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overloading the print function (or alternatives)

by nate (Monk)
on Dec 04, 2000 at 09:45 UTC ( [id://44744]=perlquestion: print w/replies, xml ) Need Help??

nate has asked for the wisdom of the Perl Monks concerning the following question:

Most honorable Monks:

One of the biggest first mistakes (or interface problem) people have programming in the Everything Engine is the use of print commands in embedded code blocks, when they typically want to append it to the return string:

[% #typical first time user code print "hello $USER->{title}"; %]
as opposed to
[% #(one of the) right ways return "hello $USER->{title}" %]

The former will actually cause problems with some browsers, because printing to STDOUT prints "hello world" before the content-type header.

Q: Is there a way to override the print function to instead append to a string? Failing that, could you redirect STDOUT to a string? (putting it back in place, of course, before the header is printed) That seems like a rather ugly hack.

Thank you,


Replies are listed 'Best First'.
Re (tilly) 1: overloading the print function (or alternatives)
by tilly (Archbishop) on Dec 04, 2000 at 10:07 UTC
    I think that this hack is ugly. Not only in that it is unaesthetic, but in this elementary error lies a good lesson that you would deprive people of. Getting around misunderstandings with magic tricks both keeps people from learning how things really work, but also makes it harder for them to later on figure out what you did.

    But look at perlsub for the section on overriding built-in global functions. (You can do this per package or for all packages at once.)

    Alternately you can look at perltie and create yourself a tied filehandle that you select before calling their code.

    Personally rather than making this work as they want, I would select a tied filehandle that would take print's and cough and die with an informative error. Then people could still print to STDERR for debugging output.

      How about overloading it in a more informative way? Perhaps you could overload print() with something like this (untested):

      sub print { my $string = join '', @_; if ($string =~ /^(Content-type:)/) { CORE::print $string; } else { CORE::print "Content-type: text/html\n\n"; die "You used print() rather than returning a string, you naughty +person"; } }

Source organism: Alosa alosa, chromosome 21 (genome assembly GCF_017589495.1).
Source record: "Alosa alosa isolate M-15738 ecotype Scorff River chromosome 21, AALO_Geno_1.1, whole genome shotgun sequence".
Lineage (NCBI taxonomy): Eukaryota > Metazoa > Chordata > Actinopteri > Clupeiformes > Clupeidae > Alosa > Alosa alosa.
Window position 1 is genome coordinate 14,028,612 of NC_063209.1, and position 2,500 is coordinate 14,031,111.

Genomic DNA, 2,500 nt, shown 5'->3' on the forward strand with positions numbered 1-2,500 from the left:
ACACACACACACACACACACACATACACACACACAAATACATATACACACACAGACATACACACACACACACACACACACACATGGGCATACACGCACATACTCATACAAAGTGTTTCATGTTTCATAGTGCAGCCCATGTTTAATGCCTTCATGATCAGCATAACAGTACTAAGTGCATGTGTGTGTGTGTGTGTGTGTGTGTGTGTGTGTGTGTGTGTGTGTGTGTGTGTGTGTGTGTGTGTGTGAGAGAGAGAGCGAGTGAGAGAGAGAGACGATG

Something I DON'T know, however... would one need to prototype this overloaded print() to assure that it would work when used without parenthases, or is that taken care of becuase the built-in print() is already prototyped? You'd probably want to be sure beore doing it this way.

      Alan "Hot Pastrami" Bellows
        Then you would mess up someone who had inserted:
        print STDERR "Called node 'foo'\n";
        as a debugging aid. (The messsage should show up in your webserver's logs.) The following (untested) code is much nicer:
        package noprint; use Carp; sub PRINT { my $msg = Carp::longmess("You must return rather than print"); print "Content-type: text/plain\n\n$msg"; die $msg; } *PRINTF = *PRINT; sub TIEHANDLE { return bless ({}, shift); }
        and elsewhere in the code:
        tie(*NOPRINT, 'noprint'); select(NOPRINT); # time passes while the page is built. # Before spitting out the final page: select(STDOUT);
        That catches the newbie error. Without the potential for headaches that overriding print causes.
Re: overloading the print function (or alternatives)
by chipmunk (Parson) on Dec 04, 2000 at 10:42 UTC
    Personally, I am leery of working around the problem as you are asking. So, here are my ideas, in order of preference, most preferred first.

    1. I don't know much about the Everything Engine, but I wonder if it is possible to simply output the content-type header at the beginning of the program, before the programmer's code is called.

    2. I would want to educate the users not to make this mistake. Of course, that can be difficult, because every new user may need to be educated about this issue. That can end up being more work than just fixing the problem. :)

    3. Overload the print function. I'm not sure offhand whether print is in the list of built-in functions that can be overloaded. Someone else can address this one. :)